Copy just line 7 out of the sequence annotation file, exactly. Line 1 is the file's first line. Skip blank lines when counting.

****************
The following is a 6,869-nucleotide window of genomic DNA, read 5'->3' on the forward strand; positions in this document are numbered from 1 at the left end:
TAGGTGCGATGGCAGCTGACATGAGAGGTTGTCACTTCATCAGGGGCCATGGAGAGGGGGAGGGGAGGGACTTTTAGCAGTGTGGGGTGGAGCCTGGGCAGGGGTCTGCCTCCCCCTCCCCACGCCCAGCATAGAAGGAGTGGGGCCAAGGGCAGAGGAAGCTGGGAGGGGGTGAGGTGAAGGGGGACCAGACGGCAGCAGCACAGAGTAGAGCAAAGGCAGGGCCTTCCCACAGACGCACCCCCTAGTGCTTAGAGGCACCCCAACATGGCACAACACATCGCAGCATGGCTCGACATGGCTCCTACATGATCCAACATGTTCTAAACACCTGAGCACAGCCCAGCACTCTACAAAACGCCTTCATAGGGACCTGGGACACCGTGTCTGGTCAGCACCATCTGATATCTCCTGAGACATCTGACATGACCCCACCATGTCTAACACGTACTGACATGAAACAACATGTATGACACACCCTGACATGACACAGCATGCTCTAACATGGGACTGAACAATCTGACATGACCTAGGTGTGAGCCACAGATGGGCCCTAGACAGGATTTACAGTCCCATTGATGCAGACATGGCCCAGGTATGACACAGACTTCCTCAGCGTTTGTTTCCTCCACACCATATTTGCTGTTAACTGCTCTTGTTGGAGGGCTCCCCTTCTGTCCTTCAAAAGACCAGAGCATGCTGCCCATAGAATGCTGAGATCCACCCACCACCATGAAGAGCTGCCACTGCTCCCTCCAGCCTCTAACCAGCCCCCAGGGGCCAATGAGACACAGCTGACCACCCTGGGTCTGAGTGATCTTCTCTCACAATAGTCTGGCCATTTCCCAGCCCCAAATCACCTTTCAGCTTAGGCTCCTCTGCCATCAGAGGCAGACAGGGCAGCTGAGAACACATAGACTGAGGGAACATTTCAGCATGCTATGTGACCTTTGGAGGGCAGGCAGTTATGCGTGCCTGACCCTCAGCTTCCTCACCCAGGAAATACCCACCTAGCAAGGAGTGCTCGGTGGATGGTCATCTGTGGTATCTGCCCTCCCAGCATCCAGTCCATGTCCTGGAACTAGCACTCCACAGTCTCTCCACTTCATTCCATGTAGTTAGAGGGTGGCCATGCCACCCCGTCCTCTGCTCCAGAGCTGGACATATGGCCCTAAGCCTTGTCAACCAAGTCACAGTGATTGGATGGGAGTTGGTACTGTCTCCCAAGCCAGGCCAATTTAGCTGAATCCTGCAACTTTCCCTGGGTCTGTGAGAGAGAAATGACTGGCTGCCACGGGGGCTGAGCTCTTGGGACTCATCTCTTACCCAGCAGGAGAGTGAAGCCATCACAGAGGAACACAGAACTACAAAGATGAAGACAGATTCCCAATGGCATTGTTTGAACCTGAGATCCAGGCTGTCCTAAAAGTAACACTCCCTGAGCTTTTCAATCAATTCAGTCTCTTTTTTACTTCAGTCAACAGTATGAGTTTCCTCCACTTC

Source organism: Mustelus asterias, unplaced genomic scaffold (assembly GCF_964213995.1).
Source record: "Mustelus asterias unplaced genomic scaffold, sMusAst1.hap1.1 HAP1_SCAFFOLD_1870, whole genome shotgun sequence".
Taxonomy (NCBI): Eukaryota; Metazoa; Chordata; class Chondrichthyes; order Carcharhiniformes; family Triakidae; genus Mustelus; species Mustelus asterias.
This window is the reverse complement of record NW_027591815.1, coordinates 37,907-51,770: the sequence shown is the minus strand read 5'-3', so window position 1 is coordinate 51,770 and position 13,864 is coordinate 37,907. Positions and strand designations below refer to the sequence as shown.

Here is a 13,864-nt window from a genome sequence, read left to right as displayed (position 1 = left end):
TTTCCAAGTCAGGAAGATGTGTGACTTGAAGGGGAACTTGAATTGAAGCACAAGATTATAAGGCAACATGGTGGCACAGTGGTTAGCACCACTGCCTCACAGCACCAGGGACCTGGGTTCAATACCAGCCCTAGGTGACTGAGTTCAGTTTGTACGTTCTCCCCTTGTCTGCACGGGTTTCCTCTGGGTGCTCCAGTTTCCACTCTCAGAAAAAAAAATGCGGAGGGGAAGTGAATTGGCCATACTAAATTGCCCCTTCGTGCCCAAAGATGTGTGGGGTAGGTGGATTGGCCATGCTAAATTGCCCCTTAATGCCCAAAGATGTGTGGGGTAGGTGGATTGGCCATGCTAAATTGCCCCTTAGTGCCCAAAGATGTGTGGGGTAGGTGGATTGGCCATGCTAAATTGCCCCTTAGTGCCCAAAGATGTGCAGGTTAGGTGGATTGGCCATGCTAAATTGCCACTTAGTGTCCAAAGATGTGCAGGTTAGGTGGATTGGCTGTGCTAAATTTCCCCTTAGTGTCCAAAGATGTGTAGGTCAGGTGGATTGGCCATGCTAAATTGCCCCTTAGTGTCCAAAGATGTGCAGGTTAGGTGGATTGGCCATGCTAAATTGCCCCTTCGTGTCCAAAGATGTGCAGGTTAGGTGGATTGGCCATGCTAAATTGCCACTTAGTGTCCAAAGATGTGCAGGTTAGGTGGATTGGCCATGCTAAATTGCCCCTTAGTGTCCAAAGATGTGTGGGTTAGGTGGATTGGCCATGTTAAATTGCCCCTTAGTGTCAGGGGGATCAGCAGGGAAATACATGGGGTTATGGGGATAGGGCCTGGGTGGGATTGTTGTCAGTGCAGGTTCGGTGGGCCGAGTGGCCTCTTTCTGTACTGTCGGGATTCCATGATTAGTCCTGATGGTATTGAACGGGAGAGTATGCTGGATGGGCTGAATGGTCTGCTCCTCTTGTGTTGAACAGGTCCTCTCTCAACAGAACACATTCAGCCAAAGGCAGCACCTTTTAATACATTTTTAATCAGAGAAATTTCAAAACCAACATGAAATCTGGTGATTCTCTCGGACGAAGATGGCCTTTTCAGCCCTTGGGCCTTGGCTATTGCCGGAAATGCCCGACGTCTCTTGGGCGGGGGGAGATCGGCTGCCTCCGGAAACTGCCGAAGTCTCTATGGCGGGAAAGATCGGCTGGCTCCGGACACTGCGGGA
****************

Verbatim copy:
Here is a 13,864-nt window from a genome sequence, read left to right as displayed (position 1 = left end):